The Institute for Justice has created a new word with the title of a new book. “Bottleneckers: Gaming the Government for Power and Private Profit” describes how special interest groups lobby government to limit competition. We learn about average businesses that we buy from who are squeezed out of their industry by unrealistic government mandates. The authors know their stuff and tell how rules and policies made by political hacks and enforced by administrators at many different layers of government can undermine “…the American birthright of economic liberty – the right to earn an honest living free from onerous and unnecessary government intrusion.”
Restrictive licensing, exorbitant fees, unrealistic schooling requirements and irrelevant testing are some of the methods used to stifle entrepreneurship, limit customer choices and increase prices for those who successfully lobby to keep competitors away. William Mellor and Dick Carpenter’s sharp legal minds present detailed and rather disturbing stories of casket makers, hair braiders, tour guides, different types of food carts and mobile vendors – plus many others – battling to conduct their business.
We learn about caskets that are marked up 500 to 600 percent and a minister who tries to intervene on behalf of his parishioners to get more affordable caskets in Tennessee. We learn about monks who manufacture caskets and get into a bottleneck with the State of Louisiana. We learn that these states require casket sellers to be licensed funeral directors, which requires 16 month of school at a cost of $12,000, a one-year apprenticeship program, and to assist with 25 funerals. Neither the minister nor the monks had the time or interest to be funeral directors and only wanted to sell good and significantly cheaper caskets to bereaved families. The Funeral Directors Association maintained that their standard was to be upheld. In both cases, lawsuits followed and lasted for years. Similar cases were reported in other states.
Food carts are discussed in detail with Chicago being very restrictive. In El Paso, Texas, food cart restrictions were loosened and business flourished, adding interest and walk-up traffic wherever carts were located. According to the authors, research showed that food carts add ethnic food varieties and tend not to attract the same customers that typically go to restaurants. However, restaurant associations often fight food carts and lobby against them. In many cases, public officials respond with restrictive licensing, zoning, high fees and fines for non-conformance.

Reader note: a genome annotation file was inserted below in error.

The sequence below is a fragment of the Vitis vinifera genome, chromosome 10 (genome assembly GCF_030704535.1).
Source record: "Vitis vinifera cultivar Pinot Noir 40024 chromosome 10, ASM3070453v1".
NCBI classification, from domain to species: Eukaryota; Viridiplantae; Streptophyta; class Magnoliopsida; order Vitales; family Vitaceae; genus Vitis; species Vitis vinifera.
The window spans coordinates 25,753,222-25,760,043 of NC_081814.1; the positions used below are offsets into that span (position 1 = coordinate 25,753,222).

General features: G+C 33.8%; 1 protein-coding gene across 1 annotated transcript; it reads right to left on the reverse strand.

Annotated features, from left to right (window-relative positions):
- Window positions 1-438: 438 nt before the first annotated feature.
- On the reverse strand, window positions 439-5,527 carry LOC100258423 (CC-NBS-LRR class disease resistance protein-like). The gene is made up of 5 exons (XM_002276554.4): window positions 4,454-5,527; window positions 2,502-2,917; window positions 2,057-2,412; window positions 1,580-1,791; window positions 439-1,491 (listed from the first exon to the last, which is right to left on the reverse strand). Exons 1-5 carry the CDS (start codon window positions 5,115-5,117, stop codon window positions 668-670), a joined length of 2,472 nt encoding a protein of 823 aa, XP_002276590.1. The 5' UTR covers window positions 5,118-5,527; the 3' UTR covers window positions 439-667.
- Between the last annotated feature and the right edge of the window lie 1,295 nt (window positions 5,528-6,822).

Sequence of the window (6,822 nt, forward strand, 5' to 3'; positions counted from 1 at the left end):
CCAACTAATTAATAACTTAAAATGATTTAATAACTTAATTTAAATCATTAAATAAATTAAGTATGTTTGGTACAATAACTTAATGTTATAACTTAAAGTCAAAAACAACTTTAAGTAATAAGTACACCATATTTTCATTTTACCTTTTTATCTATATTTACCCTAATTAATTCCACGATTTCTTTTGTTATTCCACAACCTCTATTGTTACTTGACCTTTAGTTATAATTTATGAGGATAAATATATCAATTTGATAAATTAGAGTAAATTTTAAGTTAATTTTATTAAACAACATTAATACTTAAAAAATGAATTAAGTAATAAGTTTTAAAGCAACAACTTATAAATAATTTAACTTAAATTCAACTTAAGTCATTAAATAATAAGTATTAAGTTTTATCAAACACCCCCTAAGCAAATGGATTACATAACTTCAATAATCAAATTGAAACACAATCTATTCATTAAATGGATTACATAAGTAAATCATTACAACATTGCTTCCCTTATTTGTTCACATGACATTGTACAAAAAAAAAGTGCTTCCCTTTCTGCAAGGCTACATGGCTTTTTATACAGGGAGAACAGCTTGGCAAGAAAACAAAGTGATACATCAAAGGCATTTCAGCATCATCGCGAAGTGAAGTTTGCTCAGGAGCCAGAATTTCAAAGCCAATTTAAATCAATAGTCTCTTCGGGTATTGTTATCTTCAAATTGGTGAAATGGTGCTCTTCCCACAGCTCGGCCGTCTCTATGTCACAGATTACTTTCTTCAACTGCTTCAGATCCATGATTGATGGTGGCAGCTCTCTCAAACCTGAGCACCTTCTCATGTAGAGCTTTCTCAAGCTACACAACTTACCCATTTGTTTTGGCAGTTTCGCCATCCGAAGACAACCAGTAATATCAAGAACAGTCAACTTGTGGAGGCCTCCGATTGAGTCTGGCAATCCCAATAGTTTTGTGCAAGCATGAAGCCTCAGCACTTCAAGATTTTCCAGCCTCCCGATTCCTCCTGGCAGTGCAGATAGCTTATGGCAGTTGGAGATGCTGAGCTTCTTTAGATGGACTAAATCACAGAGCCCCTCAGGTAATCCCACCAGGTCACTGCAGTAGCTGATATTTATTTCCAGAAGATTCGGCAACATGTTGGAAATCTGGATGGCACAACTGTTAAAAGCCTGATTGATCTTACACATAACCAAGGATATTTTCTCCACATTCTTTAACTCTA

This book is packed with real-life examples of frustrated entrepreneurs who are “bottlenecked” to conform to unrealistic local or state demands to conduct their business venture. Some of the requirements are outrageous and ridiculous. Although the authors show how associations related to cosmetology, funeral directors and interior design lobby local and state offices, it lacks proactive solutions.
Small business entrepreneurs need to understand the decision-making process of policy makers and the operational side of enforcers of unfair licensing and barriers. The book misses the “teaching moment” of how entrepreneurs can anticipate and counter unfair rulings; ignorance plays a major role in policy making. Elected officials and government administrators rarely understand the complexities that small entrepreneurs face to maneuver through all that is required to conduct business.
Small operators rarely have the time and resources to explain and counter unfriendly and protectionist rulings that impact their ability to conduct business. I recommend the authors write a sequel to this book that gives entrepreneurs the tools to proactively educate policy makers on the impact of the laws they create.
“Bottleneckers” is an excellent start to understanding the power of political manipulations – under the guise of safety – that keep competitors away. I recommend it to business people, but most importantly, I recommend it to elected officials and policy makers. We all pay the price of unfair legislation in higher prices and reduced choices for consumers. Our business ecosystem atrophies when licensure and unfair policies keep good people away from participating in our business arena. Protectionism and the barriers to our entrepreneurial talents harm communities and the book explains why.
Lucia Worthington is an advocate for good business practices for the entrepreneur and policy makers that determine the rules of the game. She is a professor of business and management at Clark College. To recommend a book for review, email firstname.lastname@example.org.